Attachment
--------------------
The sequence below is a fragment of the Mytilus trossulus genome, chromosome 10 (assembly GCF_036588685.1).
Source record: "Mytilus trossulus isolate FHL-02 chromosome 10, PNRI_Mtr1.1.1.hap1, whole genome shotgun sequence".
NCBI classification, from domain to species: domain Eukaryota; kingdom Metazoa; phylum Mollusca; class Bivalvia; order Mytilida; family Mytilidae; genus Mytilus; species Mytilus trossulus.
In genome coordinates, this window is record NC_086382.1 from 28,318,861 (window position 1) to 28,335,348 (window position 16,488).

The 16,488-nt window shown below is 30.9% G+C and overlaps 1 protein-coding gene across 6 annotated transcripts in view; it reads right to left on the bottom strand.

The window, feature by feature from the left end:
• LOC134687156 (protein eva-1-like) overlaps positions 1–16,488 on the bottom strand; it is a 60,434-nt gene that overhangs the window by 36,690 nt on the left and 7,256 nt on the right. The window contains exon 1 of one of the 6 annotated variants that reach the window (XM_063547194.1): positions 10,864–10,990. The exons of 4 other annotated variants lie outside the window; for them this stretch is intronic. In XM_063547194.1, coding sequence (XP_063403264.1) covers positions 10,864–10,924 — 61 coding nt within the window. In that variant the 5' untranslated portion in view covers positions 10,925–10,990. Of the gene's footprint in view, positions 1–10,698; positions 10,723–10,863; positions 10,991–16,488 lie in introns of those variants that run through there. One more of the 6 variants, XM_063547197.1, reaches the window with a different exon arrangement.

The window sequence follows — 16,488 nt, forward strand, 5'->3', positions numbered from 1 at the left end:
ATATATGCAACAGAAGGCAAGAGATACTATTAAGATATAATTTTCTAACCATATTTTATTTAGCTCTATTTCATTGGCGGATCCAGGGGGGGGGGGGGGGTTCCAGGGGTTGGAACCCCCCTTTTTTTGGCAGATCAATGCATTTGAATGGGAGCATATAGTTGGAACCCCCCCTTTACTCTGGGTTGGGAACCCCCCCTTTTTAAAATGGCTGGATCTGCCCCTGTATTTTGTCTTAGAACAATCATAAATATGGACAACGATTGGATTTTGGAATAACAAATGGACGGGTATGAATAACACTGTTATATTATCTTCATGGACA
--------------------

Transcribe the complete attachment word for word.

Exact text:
The sequence below is a fragment of the Mytilus trossulus genome, chromosome 10 (assembly GCF_036588685.1).
Source record: "Mytilus trossulus isolate FHL-02 chromosome 10, PNRI_Mtr1.1.1.hap1, whole genome shotgun sequence".
NCBI classification, from domain to species: domain Eukaryota; kingdom Metazoa; phylum Mollusca; class Bivalvia; order Mytilida; family Mytilidae; genus Mytilus; species Mytilus trossulus.
In genome coordinates, this window is record NC_086382.1 from 28,318,861 (window position 1) to 28,335,348 (window position 16,488).

The 16,488-nt window shown below is 30.9% G+C and overlaps 1 protein-coding gene across 6 annotated transcripts in view; it reads right to left on the bottom strand.

The window, feature by feature from the left end:
• LOC134687156 (protein eva-1-like) overlaps positions 1–16,488 on the bottom strand; it is a 60,434-nt gene that overhangs the window by 36,690 nt on the left and 7,256 nt on the right. The window contains exon 1 of one of the 6 annotated variants that reach the window (XM_063547194.1): positions 10,864–10,990. The exons of 4 other annotated variants lie outside the window; for them this stretch is intronic. In XM_063547194.1, coding sequence (XP_063403264.1) covers positions 10,864–10,924 — 61 coding nt within the window. In that variant the 5' untranslated portion in view covers positions 10,925–10,990. Of the gene's footprint in view, positions 1–10,698; positions 10,723–10,863; positions 10,991–16,488 lie in introns of those variants that run through there. One more of the 6 variants, XM_063547197.1, reaches the window with a different exon arrangement.

The window sequence follows — 16,488 nt, forward strand, 5'->3', positions numbered from 1 at the left end:
ATATATGCAACAGAAGGCAAGAGATACTATTAAGATATAATTTTCTAACCATATTTTATTTAGCTCTATTTCATTGGCGGATCCAGGGGGGGGGGGGGGGTTCCAGGGGTTGGAACCCCCCTTTTTTTGGCAGATCAATGCATTTGAATGGGAGCATATAGTTGGAACCCCCCCTTTACTCTGGGTTGGGAACCCCCCCTTTTTAAAATGGCTGGATCTGCCCCTGTATTTTGTCTTAGAACAATCATAAATATGGACAACGATTGGATTTTGGAATAACAAATGGACGGGTATGAATAACACTGTTATATTATCTTCATGGACA